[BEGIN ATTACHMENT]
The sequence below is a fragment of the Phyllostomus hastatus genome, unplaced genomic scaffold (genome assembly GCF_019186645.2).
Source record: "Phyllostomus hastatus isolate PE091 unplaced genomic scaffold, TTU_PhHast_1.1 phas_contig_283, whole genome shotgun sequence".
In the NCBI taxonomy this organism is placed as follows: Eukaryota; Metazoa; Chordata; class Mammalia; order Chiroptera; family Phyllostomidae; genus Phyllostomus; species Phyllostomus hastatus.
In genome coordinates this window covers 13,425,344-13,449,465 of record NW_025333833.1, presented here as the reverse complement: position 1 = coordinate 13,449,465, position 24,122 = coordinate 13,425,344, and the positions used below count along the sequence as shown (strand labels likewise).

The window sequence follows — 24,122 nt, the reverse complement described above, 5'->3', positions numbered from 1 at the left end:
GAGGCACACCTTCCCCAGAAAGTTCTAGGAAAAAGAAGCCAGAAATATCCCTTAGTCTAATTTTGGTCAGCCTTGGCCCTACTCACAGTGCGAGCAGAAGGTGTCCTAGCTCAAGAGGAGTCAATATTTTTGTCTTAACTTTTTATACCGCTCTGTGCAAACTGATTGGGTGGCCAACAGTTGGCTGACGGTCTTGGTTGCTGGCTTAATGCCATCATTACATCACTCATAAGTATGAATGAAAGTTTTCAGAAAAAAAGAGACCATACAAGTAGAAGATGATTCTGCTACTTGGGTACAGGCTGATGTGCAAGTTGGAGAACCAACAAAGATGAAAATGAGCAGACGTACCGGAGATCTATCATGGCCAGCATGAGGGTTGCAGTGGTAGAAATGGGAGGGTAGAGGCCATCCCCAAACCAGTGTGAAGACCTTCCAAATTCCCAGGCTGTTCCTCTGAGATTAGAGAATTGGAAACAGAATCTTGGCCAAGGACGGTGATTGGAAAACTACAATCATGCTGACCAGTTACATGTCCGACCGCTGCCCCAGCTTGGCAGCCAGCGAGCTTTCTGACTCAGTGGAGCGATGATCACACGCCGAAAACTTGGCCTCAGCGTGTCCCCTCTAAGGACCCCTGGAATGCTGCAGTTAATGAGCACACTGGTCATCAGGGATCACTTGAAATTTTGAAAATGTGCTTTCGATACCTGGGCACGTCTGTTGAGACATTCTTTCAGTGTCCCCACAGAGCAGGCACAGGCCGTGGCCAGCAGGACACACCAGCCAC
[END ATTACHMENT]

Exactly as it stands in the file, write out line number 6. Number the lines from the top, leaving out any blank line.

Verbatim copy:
GAGGCACACCTTCCCCAGAAAGTTCTAGGAAAAAGAAGCCAGAAATATCCCTTAGTCTAATTTTGGTCAGCCTTGGCCCTACTCACAGTGCGAGCAGAAGGTGTCCTAGCTCAAGAGGAGTCAATATTTTTGTCTTAACTTTTTATACCGCTCTGTGCAAACTGATTGGGTGGCCAACAGTTGGCTGACGGTCTTGGTTGCTGGCTTAATGCCATCATTACATCACTCATAAGTATGAATGAAAGTTTTCAGAAAAAAAGAGACCATACAAGTAGAAGATGATTCTGCTACTTGGGTACAGGCTGATGTGCAAGTTGGAGAACCAACAAAGATGAAAATGAGCAGACGTACCGGAGATCTATCATGGCCAGCATGAGGGTTGCAGTGGTAGAAATGGGAGGGTAGAGGCCATCCCCAAACCAGTGTGAAGACCTTCCAAATTCCCAGGCTGTTCCTCTGAGATTAGAGAATTGGAAACAGAATCTTGGCCAAGGACGGTGATTGGAAAACTACAATCATGCTGACCAGTTACATGTCCGACCGCTGCCCCAGCTTGGCAGCCAGCGAGCTTTCTGACTCAGTGGAGCGATGATCACACGCCGAAAACTTGGCCTCAGCGTGTCCCCTCTAAGGACCCCTGGAATGCTGCAGTTAATGAGCACACTGGTCATCAGGGATCACTTGAAATTTTGAAAATGTGCTTTCGATACCTGGGCACGTCTGTTGAGACATTCTTTCAGTGTCCCCACAGAGCAGGCACAGGCCGTGGCCAGCAGGACACACCAGCCAC